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Emotional intelligence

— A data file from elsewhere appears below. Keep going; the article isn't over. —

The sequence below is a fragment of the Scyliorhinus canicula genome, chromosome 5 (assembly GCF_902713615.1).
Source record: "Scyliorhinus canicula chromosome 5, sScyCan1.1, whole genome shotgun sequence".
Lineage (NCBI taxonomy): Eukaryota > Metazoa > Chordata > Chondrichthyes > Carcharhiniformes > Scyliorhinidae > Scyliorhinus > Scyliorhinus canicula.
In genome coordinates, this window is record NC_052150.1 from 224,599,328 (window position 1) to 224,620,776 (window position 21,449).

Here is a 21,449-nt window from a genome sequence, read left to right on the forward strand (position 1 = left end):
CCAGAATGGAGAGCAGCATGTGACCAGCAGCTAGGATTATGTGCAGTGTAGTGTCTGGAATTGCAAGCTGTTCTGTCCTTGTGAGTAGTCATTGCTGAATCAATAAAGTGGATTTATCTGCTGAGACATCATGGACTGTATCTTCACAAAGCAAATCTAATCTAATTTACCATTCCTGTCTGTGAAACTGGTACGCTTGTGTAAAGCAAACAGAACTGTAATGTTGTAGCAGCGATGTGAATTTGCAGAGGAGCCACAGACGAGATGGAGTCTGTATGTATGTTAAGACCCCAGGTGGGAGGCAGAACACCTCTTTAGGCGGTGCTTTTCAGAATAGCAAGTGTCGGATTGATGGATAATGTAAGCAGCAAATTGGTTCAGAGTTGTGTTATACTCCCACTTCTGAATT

I am Anubhav Sangram, a 34-year-old hotel manager. Recently, I was surfing the net and came across a psychological test for emotional intelligence. I answered the questions and I was surprised to know that I was emotionally lagging behind. I am very confused about this and would like you to elaborate on the concept of emotional intelligence.